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On the trail of Sherlock Holmes in London

By A. Pawlowski, CNN
  • New movie "Sherlock Holmes" inspires guides to places of interest to fans of the detective
  • Sherlock Holmes Museum at 221b Baker Street in London recreates sleuth's lodging house
  • Holmes and his sidekick Dr. Watson met at St. Bartholomew's Hospital
  • Itinerary also includes a restaurant featured in Sir Arthur Conan Doyle's stories

(CNN) -- Forget umbrellas and raincoats. The hottest accessories for tourists flocking to London, England, this holiday season may be deerstalker hats and magnifying glasses.

"Sherlock Holmes" intrigue is building across the city as literature's great detective is reincarnated once again -- this time in a big-screen extravaganza starring Robert Downey Jr. as the sleuth famous for his powers of deduction and Jude Law as his sidekick, Dr. Watson.

With the movie hitting theatres on Christmas Day in the United States, British tourism officials are eager to put fans on the trail of Sherlock Holmes in London -- never mind that his creator, Sir Arthur Conan Doyle, once called the city "that great cesspool into which all the loungers and idlers of the Empire are irresistibly drained."

For many, the detective's continuing appeal is elementary.

"Sherlock Holmes was the Victorian 'CSI' -- he was always the smartest person in the room," said Katrina Sutton, film tourism and public relations manager for VisitBritain, the country's national tourism agency, which has just created a guide to places of interest for fans of Sherlock Holmes and the new movie.

Video: 'Sherlock Holmes' premieres

"Films serve as a moving postcard. ... It's a really exciting and different way to interest travelers in coming to Britain," Sutton said.

Eccentric fans

A good starting point may be the Sherlock Holmes Museum at 221b Baker Street in London, the address where the fictional detective lived, according to the stories by Conan Doyle. Nearby, a 9-foot statue of Holmes greets visitors at the Baker Street Underground station.

Inside the museum, visitors can check out Holmes' study, sit in his armchair by the fireside, examine his calabash pipe and observe his chemistry equipment.

"The interior has been faithfully maintained for posterity exactly as described in the published stories," the museum's Web site boasts.

About 70,000 visitors a year stop by the Victorian lodging house, though officials are expecting a spike of interest fueled by the new movie, said John Aidiniantz, assistant curator. The museum receives about 50 letters a week addressed to the detective, he added, and some of the visitors who show up can be "eccentric."

"But the most eccentric fans are those who work in the museum," said Aidiniantz, who has worked there for 20 years. "Sherlock Holmes has a habit of taking over everybody's life."

The most popular items in the gift shop? The detective's deerstalker hat, the bust of Holmes and the Baker Street sign.

'Darker, grittier London'

Fans interested in seeing where Holmes first met Watson should head to St. Bartholomew's Hospital, founded in 1123 and home to a museum showcasing works of art and medical equipment used in centuries past. It was at a chemical laboratory inside the hospital that Conan Doyle had his two famous characters introduced to each other in "A Study in Scarlet," published in 1887.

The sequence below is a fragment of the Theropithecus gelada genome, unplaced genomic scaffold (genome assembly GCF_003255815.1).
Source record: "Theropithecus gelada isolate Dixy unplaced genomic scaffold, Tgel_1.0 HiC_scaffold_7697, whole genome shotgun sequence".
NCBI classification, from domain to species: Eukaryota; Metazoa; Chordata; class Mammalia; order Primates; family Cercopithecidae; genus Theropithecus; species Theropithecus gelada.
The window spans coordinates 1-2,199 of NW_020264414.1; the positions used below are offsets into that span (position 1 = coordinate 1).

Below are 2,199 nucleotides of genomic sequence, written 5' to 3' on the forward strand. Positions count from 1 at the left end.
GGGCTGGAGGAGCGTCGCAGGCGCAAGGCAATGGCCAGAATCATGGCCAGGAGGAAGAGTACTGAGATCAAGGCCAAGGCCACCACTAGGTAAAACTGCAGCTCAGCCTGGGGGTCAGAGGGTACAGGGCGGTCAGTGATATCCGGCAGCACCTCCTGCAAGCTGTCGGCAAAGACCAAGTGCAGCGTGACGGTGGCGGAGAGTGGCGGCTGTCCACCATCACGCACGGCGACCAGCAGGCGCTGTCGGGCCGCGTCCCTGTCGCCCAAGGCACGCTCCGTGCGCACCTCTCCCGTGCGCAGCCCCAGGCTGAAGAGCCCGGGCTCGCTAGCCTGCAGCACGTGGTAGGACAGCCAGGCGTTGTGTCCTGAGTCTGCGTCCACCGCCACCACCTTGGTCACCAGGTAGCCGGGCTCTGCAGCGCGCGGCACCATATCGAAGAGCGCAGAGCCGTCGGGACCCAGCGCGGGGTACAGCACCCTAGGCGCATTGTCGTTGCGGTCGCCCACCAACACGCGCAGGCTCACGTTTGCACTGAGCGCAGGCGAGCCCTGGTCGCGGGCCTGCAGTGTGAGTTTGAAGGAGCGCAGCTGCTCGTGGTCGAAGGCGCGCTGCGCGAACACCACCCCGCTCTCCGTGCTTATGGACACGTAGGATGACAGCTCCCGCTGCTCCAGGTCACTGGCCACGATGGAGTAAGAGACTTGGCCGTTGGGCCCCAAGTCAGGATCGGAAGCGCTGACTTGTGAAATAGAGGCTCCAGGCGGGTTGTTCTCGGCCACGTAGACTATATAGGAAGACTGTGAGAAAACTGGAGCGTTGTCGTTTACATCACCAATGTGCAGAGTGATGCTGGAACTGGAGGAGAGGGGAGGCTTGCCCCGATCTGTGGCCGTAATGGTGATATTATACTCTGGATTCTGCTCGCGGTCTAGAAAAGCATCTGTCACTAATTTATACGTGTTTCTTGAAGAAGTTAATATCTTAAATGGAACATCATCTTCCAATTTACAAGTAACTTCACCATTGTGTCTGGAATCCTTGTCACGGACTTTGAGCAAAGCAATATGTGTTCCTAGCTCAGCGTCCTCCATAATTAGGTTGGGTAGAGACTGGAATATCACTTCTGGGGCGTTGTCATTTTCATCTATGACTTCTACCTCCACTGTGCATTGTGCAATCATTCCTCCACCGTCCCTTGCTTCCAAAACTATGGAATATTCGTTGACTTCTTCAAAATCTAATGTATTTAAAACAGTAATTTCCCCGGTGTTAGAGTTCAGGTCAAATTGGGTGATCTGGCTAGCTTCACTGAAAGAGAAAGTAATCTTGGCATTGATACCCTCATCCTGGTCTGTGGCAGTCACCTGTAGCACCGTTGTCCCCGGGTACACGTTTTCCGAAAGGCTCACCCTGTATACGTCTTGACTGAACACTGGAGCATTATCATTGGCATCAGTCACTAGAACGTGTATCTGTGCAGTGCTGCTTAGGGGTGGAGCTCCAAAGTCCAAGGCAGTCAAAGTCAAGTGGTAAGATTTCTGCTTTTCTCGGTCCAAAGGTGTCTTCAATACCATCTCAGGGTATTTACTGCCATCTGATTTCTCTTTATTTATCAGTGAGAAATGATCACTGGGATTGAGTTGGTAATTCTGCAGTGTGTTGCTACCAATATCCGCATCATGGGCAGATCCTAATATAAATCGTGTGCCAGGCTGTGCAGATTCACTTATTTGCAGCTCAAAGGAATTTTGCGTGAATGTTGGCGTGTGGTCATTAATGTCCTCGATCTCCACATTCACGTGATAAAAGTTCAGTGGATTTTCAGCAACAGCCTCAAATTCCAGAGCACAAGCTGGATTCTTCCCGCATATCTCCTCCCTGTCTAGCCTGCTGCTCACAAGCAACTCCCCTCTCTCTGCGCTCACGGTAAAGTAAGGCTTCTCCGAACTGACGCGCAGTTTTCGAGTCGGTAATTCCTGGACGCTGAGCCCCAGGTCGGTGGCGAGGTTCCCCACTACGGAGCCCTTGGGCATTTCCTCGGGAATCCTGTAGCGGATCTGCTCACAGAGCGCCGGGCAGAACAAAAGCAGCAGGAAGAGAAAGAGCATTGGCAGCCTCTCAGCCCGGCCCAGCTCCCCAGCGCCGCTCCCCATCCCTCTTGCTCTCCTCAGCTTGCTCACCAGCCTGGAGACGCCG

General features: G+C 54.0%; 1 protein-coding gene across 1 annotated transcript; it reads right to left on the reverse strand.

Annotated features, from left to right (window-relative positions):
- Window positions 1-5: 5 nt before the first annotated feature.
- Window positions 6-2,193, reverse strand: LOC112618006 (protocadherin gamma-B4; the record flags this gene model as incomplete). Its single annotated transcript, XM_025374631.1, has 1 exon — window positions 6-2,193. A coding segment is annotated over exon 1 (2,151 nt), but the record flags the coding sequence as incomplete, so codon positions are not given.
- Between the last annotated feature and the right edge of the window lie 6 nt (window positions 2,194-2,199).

Not far away stands Saint Bartholomew the Great Church, one of London's oldest churches and one of the locations used in the new movie "Sherlock Holmes." (Warner Bros., which is owned by the same parent company as CNN, is distributing the film.)

VisitBritain also recommends exploring St. Paul's Cathedral, another key location in the movie and the site of a chase scene on a spiral staircase, Sutton said.

"In the film, it's going to be a darker, grittier London than you'd see today," she added.

For die-hard fans, has created a map of places mentioned in the Sherlock Holmes stories, including Old Scotland Yard and Millbank Penitentiary.

'Toad in the hole'

The detective's powers of deduction may be hard to emulate, but feasting Sherlock Holmes style isn't hard to do, even in modern London.

"Conan Doyle was something of a gourmet and today you can dine where Doyle and Holmes enjoyed some of London's finest food," advises

The Web site highlights Simpson's-in-the-Strand as one of the establishments that Conan Doyle liked and featured in his Holmes mysteries. The restaurant lists Sherlock Holmes, along with Vincent Van Gogh and Charles Dickens, among its "famous guests."

For a less formal, but still Sherlock Holmes-centric and food-filled stop, head to the Sherlock Holmes Public House and Restaurant.

Here you can feast on Holmes-themed dishes such as the Hounds of the Baskerville -- described as "traditional toad in the hole [sausages in Yorkshire pudding] served with buttered mash potatoes, gravy and vegetables" -- and The Noble Bachelor, described as "medallions of chicken breast with scallion, carrot, sage and onion stuffing and a creamy mushroom sauce."

The pub also boasts a replica of Holmes' and Watson's sitting room and study, including the stuffed and mounted head of the Hound of the Baskervilles. Visitors have plenty of chances to look at the beast while chowing down on their food.

"This room is given pride of place adjacent to the restaurant, where diners are able to view the whole area through a large glass partition," the pub's Web site explains.

Hungry for more? VisitBritain also suggests itineraries outside London, with visits to places like the Dartmoor region of England, where fans can see estates said to have inspired Baskerville Hall in Conan Doyle's "The Hound of the Baskervilles."

It's enough to fill up a mystery lover's travel wish list for a long time.